This is an archived release.
One in three women will live to 90
If the mortality rate in 2014 reaches the same level in the future, 35 per cent of girls and 22 per cent of boys being born now will reach 90 years of age.
|Females||18 291||20 098||21 754||21 625||20 688|
|Males||21 925||23 462||22 106||19 628||19 706|
|Deaths under 1 year of age|
|Life expectancy at birth|
If the present mortality rate continues, 73 per cent of girls and 61 per cent of boys may live to see their 80th birthday. The mortality rate in Norway has been steadily decreasing for a very long time. For example, only 54 per cent of girls and 34 per cent of boys could expect to live to 80 in 1974 according to the mortality rate at that time. Despite the falling mortality rates, however, there are still very few people who live to see their 100th birthday; only 2.7 per cent of girls and 0.9 per cent of boys.
From 2013 to 2014, life expectancy at the time of birth increased by 0.5 years for women and 0.4 years for men. Baby girls and boys can now expect to live to 84.1 and 80.0 years of age respectively. The gender gap in life expectancy in 2014 was 4.1 years in favour of women. For more than a hundred years the gender gap was between 2.5 and 3.5 years, but the gap increased from the mid-1950s to 1980. In the first half of the 1980s the life expectancy gender gap was about 6.8 years. Since then, the gap has decreased gradually to the current level.
Interpretation of numbers
Neither life expectancy at birth nor the share that reach a certain age level are an indication of how long a baby will actually live. These dimensions are estimated under the assumption that the mortality rate in 2014 will stay at the same level in the future, which is not realistic. The mortality rate has been decreasing for many years, and life expectancy at birth and the share that will reach certain ages have increased over the years. If this trend continues, a child born in 2015 will be older than the estimated age that was calculated based on the mortality rate in 2014.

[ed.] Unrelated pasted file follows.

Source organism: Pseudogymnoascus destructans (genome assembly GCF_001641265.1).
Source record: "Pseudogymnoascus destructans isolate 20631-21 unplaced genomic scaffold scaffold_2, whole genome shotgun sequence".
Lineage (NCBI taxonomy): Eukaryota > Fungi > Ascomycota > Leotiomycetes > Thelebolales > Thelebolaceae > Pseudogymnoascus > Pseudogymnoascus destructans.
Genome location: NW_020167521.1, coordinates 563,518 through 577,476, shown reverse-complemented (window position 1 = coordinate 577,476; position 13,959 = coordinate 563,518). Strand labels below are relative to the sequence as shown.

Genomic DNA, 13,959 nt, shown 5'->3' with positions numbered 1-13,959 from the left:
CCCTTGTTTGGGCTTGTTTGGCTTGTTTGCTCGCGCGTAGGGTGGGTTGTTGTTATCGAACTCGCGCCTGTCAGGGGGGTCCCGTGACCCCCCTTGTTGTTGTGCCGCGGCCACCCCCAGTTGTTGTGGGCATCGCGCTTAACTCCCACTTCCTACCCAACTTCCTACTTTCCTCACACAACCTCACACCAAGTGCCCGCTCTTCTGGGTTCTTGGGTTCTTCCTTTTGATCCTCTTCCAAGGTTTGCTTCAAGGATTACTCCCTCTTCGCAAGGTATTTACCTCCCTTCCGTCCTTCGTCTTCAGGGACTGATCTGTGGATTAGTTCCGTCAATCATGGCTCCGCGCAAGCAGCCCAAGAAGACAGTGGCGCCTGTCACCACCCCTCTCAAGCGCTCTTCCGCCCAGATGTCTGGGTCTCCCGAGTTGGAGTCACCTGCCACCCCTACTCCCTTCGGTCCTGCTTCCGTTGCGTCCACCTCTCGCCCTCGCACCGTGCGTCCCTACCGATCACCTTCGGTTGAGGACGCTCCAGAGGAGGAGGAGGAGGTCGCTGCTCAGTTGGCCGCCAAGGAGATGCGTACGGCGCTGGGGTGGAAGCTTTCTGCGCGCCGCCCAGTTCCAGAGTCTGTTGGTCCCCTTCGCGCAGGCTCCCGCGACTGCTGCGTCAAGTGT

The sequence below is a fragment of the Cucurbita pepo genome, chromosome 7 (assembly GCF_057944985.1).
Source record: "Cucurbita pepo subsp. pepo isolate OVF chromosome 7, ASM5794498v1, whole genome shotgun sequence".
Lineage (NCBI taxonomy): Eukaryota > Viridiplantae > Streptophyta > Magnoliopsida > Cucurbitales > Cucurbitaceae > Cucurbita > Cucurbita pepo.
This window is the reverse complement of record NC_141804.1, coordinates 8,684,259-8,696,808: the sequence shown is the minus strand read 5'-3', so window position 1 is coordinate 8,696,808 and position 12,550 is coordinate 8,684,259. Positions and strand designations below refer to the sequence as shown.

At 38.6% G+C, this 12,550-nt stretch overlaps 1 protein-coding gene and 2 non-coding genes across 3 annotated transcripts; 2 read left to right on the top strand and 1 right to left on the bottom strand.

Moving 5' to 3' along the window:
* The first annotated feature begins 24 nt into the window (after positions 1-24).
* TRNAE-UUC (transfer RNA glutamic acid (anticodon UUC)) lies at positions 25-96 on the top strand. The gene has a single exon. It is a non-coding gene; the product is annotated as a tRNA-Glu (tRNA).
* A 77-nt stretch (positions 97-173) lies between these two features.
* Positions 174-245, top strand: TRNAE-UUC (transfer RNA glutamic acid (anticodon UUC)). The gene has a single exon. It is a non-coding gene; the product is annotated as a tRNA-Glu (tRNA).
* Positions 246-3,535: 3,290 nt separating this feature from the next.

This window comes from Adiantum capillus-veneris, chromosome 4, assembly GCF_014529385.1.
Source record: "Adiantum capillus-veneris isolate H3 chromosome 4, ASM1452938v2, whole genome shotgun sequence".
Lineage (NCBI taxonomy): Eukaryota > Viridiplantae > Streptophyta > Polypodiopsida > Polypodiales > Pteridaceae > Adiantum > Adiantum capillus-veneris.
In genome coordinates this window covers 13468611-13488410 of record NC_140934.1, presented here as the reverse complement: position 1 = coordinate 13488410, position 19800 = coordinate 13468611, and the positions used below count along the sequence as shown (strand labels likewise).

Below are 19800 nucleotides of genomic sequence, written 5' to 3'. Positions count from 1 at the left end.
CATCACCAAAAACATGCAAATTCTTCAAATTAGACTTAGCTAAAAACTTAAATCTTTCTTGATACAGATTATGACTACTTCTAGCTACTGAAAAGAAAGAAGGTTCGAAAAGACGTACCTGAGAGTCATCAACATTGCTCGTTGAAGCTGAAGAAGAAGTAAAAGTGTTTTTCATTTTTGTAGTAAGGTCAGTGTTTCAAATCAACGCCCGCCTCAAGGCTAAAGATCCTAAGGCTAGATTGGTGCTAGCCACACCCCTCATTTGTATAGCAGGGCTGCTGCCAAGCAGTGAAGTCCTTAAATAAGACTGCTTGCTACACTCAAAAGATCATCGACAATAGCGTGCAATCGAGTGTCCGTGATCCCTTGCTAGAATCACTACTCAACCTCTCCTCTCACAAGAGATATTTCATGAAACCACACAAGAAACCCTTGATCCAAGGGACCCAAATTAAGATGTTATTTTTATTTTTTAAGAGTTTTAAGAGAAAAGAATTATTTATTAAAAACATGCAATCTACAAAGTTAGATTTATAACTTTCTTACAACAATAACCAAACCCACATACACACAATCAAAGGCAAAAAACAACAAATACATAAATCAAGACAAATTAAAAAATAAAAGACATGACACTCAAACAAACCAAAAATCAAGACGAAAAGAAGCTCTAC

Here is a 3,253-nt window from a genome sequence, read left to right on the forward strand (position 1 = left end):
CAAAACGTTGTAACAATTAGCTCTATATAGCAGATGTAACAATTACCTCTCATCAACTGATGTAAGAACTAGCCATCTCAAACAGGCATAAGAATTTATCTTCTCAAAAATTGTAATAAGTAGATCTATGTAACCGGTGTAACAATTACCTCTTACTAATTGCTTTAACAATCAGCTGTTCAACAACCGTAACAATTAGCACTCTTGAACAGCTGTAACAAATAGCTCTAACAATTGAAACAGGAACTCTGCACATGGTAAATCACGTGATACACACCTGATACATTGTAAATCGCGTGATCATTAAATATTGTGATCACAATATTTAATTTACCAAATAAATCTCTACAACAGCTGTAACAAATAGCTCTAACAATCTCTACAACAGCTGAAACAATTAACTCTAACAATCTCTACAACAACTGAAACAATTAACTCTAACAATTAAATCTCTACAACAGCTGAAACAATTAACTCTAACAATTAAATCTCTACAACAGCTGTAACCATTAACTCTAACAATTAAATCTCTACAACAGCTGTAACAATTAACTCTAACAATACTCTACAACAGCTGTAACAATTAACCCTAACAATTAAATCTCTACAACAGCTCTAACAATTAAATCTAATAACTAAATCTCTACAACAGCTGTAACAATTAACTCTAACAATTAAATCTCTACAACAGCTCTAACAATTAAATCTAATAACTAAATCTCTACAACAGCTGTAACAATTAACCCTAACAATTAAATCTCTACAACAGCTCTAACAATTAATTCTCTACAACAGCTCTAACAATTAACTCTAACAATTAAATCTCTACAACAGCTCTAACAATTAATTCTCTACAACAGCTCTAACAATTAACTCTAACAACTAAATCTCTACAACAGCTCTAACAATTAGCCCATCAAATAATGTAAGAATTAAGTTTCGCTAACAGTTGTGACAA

Life expectancy at birth indicates the average number of years that a baby can expect to live under the presumption that the age-specific mortality probabilities will stay constant in the future. Life expectancy at birth and the age level that half of the babies will reach is not the same. The latter is nearly 3 years higher for men and about 2 years higher for women.
Japan continues to have the highest life expectancy
In 2013, women in Japan continued to have the highest life expectancy at birth on a worldwide basis, with 86.6 years. Among the Nordic countries, life expectancy for women in 2013 was roughly at the same level. Denmark was slightly lower with 81.9 years, while Norway, Iceland, Sweden and Finland were slightly higher with between 83.6 and 83.8 years, with Finland at the top. Life expectancy for men varies between the countries. Iceland is at the top with 80.8 years, while Finland, which has the highest life expectancy for women in the Nordic countries, has the lowest for men, with only 77.8 years.
Lowest number of deaths in 37 years
In 2014, 40 400 persons died in Norway; 20 700 women and 19 700 men. This is almost 600 fewer women and 300 fewer men than the year before. This was the lowest number of deaths since 1977, when Norway had one million fewer inhabitants. In relation to the population size, the number of deaths in 1977 was 0.99 per cent, compared to 0.79 per cent in 2014. This is the lowest figure ever registered in our annual registrations, which date all the way back to 1735. One reason for this may be that the small cohorts from the interwar period are now in the oldest age group in Norway. Another reason might be that there was no major outbreak of seasonal influenza in 2014, which would otherwise have affected vulnerable groups. The number of deaths per 1 000 of mean population was 7.6 for men and 8.1 for women, which is a lower mortality rate than the year before in Norway.
Infant mortality remains low
A total of 144 children below one year of age died in 2014; 80 boys and 64 girls. The infant mortality rate is still low, and is now 2.4 children per 1 000 live births. For boys, the rate was 2.6, which is a slight increase from 2013, and for girls it was 2.2 - a slight decrease from 2013. There may, however, be some random factors from one year to another. Norway has one of the lowest infant mortality rates in Europe.